A twelve-year-old boy, Henio, with his two-year-old brother, Bobuś, was allowed to visit me for company. Bobuś’s head was covered with golden curls, and he looked like an angel from one of my notebooks (because at that time we wrote with pens dipped in ink and had to use blotting paper, which was attached by a ribbon with a picture of an angel on it). Henio, when older, reasoned, “You, Krysia, are going to die first, because you are the oldest, then me, then Bobuś will be last.” This prediction of the course of human destiny, though logical, did not come to pass. Both boys were gassed in Treblinka, and only I, the oldest, miraculously remained among the living. At home, however, I was the youngest, which truly pained me. We sat in the dining room, and Mama would carve a chicken. First, she would give Father a thigh, which I really wanted, the second thigh would go to my oldest sister, Sabina, the breast to Lunia, and I, the runt—got only the wings. I was convinced that my parents did not love me, that they preferred my older sisters, and there were times when I sat in the lavatory and shed tears. Unfortunately, I was not there alone.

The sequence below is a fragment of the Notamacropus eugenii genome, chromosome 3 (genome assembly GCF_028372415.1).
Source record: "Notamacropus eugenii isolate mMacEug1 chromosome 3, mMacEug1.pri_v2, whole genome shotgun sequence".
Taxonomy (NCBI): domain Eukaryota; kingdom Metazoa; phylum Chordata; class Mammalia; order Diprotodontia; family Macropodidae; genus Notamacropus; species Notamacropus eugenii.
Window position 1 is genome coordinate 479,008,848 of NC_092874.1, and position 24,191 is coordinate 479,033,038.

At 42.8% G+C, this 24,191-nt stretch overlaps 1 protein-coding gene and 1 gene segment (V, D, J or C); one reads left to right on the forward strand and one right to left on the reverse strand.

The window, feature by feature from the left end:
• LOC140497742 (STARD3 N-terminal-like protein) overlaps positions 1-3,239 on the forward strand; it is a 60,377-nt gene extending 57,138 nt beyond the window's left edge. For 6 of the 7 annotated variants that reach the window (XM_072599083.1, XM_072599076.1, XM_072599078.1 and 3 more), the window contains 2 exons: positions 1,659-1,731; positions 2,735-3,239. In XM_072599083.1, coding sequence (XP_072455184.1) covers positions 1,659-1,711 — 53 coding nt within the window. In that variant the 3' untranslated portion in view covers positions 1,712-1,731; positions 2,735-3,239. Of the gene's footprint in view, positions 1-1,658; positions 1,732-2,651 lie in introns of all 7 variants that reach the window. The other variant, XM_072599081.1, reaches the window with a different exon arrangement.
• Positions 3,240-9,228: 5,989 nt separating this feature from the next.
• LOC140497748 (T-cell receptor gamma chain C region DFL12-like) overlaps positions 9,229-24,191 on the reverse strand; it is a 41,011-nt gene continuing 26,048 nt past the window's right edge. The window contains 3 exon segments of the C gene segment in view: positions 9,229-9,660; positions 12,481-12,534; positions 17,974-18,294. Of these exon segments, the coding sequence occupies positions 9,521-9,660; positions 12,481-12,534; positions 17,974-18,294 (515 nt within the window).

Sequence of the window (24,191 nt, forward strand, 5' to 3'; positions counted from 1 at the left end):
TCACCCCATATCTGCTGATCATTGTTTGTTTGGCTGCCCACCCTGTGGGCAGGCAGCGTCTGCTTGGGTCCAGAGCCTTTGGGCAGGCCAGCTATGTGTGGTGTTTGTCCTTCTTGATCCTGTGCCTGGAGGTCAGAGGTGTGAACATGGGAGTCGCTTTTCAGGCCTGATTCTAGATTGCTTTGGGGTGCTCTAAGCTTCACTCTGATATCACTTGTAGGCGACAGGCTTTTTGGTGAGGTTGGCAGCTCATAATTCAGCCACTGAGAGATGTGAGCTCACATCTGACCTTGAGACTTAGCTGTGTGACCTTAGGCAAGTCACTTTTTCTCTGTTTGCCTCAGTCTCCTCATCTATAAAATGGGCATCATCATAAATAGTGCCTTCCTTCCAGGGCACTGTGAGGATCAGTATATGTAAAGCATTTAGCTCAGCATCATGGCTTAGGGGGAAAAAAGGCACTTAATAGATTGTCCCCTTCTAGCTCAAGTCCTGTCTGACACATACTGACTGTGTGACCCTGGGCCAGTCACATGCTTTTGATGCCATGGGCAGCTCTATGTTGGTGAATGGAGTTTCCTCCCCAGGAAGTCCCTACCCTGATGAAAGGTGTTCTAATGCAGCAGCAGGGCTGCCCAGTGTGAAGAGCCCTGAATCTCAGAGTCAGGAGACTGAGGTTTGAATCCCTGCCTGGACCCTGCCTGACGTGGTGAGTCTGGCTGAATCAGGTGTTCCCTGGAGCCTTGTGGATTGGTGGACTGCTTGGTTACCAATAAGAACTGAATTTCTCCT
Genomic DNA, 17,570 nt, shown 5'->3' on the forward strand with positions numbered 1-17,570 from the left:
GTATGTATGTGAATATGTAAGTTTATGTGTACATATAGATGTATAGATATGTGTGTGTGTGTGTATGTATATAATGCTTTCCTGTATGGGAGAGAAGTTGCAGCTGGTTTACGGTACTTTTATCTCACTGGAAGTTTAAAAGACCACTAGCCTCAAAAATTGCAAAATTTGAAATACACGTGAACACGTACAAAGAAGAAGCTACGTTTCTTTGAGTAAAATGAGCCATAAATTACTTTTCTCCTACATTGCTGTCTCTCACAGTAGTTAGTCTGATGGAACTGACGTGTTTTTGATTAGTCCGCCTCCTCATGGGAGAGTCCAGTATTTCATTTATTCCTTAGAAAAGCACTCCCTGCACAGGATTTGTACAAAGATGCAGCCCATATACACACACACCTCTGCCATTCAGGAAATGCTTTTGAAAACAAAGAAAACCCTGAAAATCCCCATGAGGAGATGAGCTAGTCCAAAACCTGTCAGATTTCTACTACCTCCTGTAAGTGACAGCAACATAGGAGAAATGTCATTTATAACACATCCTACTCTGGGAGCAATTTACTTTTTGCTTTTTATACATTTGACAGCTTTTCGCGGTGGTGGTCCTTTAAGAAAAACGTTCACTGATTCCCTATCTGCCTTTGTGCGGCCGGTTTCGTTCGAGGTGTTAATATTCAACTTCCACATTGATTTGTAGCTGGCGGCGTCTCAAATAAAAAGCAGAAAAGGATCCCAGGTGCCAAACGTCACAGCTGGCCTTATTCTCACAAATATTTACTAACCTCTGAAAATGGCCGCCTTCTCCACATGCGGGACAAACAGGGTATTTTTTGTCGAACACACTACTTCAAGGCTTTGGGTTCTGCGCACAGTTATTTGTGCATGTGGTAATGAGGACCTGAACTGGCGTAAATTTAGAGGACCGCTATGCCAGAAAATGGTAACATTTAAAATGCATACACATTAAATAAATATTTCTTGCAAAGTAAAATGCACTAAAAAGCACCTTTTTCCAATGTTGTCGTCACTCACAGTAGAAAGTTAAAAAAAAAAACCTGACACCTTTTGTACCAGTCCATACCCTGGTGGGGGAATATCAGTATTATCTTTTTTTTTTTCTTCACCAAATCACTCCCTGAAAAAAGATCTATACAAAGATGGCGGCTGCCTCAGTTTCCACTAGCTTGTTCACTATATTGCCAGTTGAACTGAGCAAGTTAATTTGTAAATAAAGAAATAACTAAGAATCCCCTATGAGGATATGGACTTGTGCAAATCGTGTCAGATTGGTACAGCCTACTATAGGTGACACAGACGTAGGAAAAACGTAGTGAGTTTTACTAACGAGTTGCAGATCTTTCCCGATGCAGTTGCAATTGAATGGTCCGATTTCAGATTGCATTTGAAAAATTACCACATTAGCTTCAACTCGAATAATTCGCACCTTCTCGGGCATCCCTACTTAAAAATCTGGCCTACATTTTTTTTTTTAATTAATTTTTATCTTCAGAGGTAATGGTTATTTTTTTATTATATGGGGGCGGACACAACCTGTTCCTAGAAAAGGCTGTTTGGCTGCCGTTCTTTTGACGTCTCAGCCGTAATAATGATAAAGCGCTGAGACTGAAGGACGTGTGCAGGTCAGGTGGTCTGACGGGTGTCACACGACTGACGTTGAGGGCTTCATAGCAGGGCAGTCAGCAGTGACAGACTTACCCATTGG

In those days, people bought live chickens, and before they were turned into soup and meat, they were kept on a string in the lavatory. And so I daydreamed there, in the presence of this wretched bird, that I would die, have a solemn funeral, and my parents would follow the casket, crying in despair. That would be my revenge for the chicken wings, for not letting me out in the yard to play, and for my supposedly being so healthy, sturdy, and plump! I was drawn to these thoughts by a book for youngsters entitled Jur. It was about two brothers—Tadzik, weak, sickly, and constantly looked after, and an older brother, Jur, just the opposite. He was a picture of health. And who finally died? Jur, of course!
Jur is a children’s book by L. M. Montgomery (author of Anne of Green Gables), translated into Polish (Poznań: Wydawnictwo J. Nitecki, 1931).